Support staff: Working conditions

This advice is designed to help support staff working in state, academy and independent schools to deal with the increase in the quantity and complexity of work for school support staff that has now reached crisis point. 

The Green Book: more formally known as the National Agreement on Pay and Conditions of Service,  is still in place for all LA school support staff and nearly all academy staff. Part 3, section 2 of the Green Book contains the compensation provisions for night work (Para 2.3c), sleeping-in duty (2.3e) and other non-standard working patterns, such as shift working (2.3f).

Member surveys, official casework and feedback from NEU branches all show beyond doubt that a combination of financial constraints, increased management expectations and the increase in pupil numbers have all combined to place unmanageable burdens on support staff of all types.

NEU’s 2023 survey of support staff members showed:

  • 55% of support staff said their workload is now unmanageable within their contracted hours some or all of the time
  • 73% agreed or strongly agreed that their workload has increased over the past year
  • 51% said that the number of support staff in their school had decreased in the last 12 months

Overtime, TOIL and contracted hours

The same survey provided stark evidence that unpaid overtime is endemic. 23% of support staff members of all categories reported that they work at least four hours’ overtime a week; three quarters (75%) work extra hours because ‘their workload demands it’; and 66% are not paid for this overtime, as they should be.

The working of additional unpaid hours by support staff is a major area of concern for NEU. This hidden subsidy to the educational system is extracted from some of the lowest-paid workers in our society, who often feel powerless to challenge the abuse of their goodwill and professionalism that it represents.


The importance of taking regular breaks cannot be overstated. Whether it is a short break to relax and recuperate over a hot drink, a proper lunch or meal break without interruptions, or daily and weekly rest periods for shift and night workers, the law and your employment contract will provide guarantees on breaks from work.

Short breaks

For most support staff, short morning and afternoon breaks are stipulated in the employment contract. Unfortunately, most of the time, these breaks are unpaid, but on a positive note, this means that support staff should take these breaks in full, as not doing so would deprive themselves not only of a necessary period of rest but would also mean working for nothing.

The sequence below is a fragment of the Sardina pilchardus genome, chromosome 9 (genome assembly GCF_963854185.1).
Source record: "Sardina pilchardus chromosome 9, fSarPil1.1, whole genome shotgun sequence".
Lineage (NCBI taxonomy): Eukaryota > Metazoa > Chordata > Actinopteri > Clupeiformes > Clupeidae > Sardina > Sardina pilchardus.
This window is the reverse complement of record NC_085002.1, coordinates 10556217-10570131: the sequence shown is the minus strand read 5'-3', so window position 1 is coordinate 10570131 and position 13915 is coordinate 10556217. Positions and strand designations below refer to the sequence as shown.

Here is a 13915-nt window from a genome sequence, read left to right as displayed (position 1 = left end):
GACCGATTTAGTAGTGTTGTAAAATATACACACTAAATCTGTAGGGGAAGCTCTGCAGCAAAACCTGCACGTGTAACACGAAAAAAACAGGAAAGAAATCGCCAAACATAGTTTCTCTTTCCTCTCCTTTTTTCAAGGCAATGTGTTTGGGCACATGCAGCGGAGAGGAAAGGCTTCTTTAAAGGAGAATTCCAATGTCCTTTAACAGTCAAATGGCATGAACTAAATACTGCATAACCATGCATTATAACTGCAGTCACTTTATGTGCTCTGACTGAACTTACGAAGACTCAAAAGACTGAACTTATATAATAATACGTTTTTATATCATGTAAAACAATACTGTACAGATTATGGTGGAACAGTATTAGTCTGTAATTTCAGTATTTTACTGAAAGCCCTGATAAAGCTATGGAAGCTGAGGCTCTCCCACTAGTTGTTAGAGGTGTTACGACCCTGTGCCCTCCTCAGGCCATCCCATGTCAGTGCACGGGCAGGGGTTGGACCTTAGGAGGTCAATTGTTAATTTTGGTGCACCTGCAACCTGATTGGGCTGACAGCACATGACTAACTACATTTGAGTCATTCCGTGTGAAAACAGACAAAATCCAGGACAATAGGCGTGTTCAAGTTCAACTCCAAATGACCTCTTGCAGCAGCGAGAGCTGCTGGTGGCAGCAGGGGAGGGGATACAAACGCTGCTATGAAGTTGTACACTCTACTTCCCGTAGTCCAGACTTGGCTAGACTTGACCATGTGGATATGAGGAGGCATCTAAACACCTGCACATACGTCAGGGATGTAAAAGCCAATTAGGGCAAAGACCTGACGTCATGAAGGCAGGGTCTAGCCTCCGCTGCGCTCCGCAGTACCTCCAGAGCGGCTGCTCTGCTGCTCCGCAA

Some employment contracts will specify that the breaks are paid, and again, staff should ensure that they take their breaks without interruption.

Other employment contracts will say nothing about short morning and afternoon breaks, but such breaks have been in place for some considerable time. This can be defined by law as ‘custom and practice’ and means that even though there is no written reference to the policy on breaks, staff may still be entitled to take those breaks because of this long-standing practice. Like most questions of employment law, ‘custom and practice’ is a matter of interpretation, so if your employer attempts to call time on your morning and/or afternoon break, talk to your NEU Rep or branch secretary.

Lunch and meal breaks

The key document will be the employment contract, which must specify the length of the breaks, and whether they are paid or unpaid - the 2023 members’ survey indicated that lunch breaks for more than 80% of support staff members are unpaid. The legal minimum is 20 minutes if the daily working span is more than six hours. This break must not come at the beginning or end of the day.

As with short breaks ‘custom and practice’ may be relevant in respect of the length and payment of breaks.

NEU recommends that a lunch break should be for a minimum of 40 minutes.

Daily and weekly rest periods for shift and night workers

The legal requirements for rest periods were established in 1998 with the establishment of the Working Time Regulations (WTR). They were introduced with the specific purpose of protecting a worker’s health and safety by discouraging excessive working hours.

The regulations contain the following provisions:

  • a limit of 48 working hours per week (averaged over 17 weeks, or 26 weeks in residential institutions)
  • a daily rest of at least 11 consecutive hours in each 24 hours
  • a minimum weekly rest period of at least 24 hours in each seven-day period
  • 28 days’ annual leave (inclusive of bank holidays).